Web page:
Vanessa didn’t like the cold. Winters were short in Brazil. Two weeks was all she could handle. Mark had insisted on this side trip to the mountains. All he wanted was to give Derrick a chance to play in snow. An experience every child should have. She wanted to spend the last three days of their trip at his parents where she could shop, but one look at Derrick and she agreed. They had wonderful time up here, she admitted. But now they had to go. Blizzard or not, instinct told her to leave.
But the idea of waiting an extra day or two in a cozy cabin really appealed to him. Hot chocolate. Warm fire. He got so little time to enjoy winter anymore. Brazil was always hot. They could show Derrick how fun it would be playing boardgames and reading by the window–a vacation without video games or the internet. Mark would have questioned Vanessa’s real motives but he felt it too. It wasn’t fear or inconvenience talking. The message was real. Get off the mountain now.
“Dad, I gotta pee.” Derrick cracked open the door behind the driver and waited for permission to climb out.
“Let me check if it’s safe.” Another mound of snow could fall any minute and they wouldn’t see it coming. The forest had disappeared. The whiteness had captured them in a room that blocked sound but had no walls.
“I really gotta go.”
“Vanessa, do we have an empty bottle?”
“Gross.” Derrick climbed out.
“Please be careful.”
Derrick walked around the front of the SUV and did his business in the ditch.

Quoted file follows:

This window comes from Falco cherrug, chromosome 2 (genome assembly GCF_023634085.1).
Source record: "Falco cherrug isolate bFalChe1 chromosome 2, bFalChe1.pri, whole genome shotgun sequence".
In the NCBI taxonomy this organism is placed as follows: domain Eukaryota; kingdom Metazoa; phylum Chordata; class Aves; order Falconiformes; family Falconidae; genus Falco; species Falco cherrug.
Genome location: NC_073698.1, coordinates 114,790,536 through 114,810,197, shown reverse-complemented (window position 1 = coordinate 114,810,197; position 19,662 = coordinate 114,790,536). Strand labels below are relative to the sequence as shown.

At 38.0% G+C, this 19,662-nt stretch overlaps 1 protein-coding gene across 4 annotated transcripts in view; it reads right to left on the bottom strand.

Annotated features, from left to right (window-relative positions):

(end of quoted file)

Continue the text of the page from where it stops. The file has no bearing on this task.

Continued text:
“Did you wash your hands?”
“Just kidding. Ask your mom for some handy wipes.”
Derrick tried to jump into the back but slipped on the pavement. He smacked his head on the floor of the Jeep Cherokee. He cursed but didn’t cry. Nothing serious. Mark knew his son’s expressions of pain since he was a baby. They evolved over time, less frequent, as a ten-year-old tries to tough out the pain. Derrick laughed at himself for falling and rubbed his head but when he took his hand away, it was covered in blood. Bright red and greasy.
Mark rushed to him. “You okay?”
“I’m fine. Doesn’t hurt. I just need a band-aid.”
“I’ve packed some in your bag.” Vanessa put down the cell phone and climbed over the seats to the back. She hadn’t seen the blood yet. She opened the box and looked at Derrick to see what size he would need. “Oh my god!” She reached out to her son.
Mark got a towel from his bag. Vanessa put pressure on the wound while Mark broke off a chunk of snow from the back and handed it to her. She wrapped it in the already stained towel and placed it back on the injury. The cold ice would restrict the blood vessels. She gave a frustrated look at Mark. Wondering, without words, what else could go wrong.
When it seemed like the blood had stopped, she took a look at Derrick’s head–a sideways gash that sliced the skin. She got some gauze and wrapped his head with a bandage. Good enough for now but he’d need stitches. He’ll be okay, she prayed, as long as they keep pressure on it.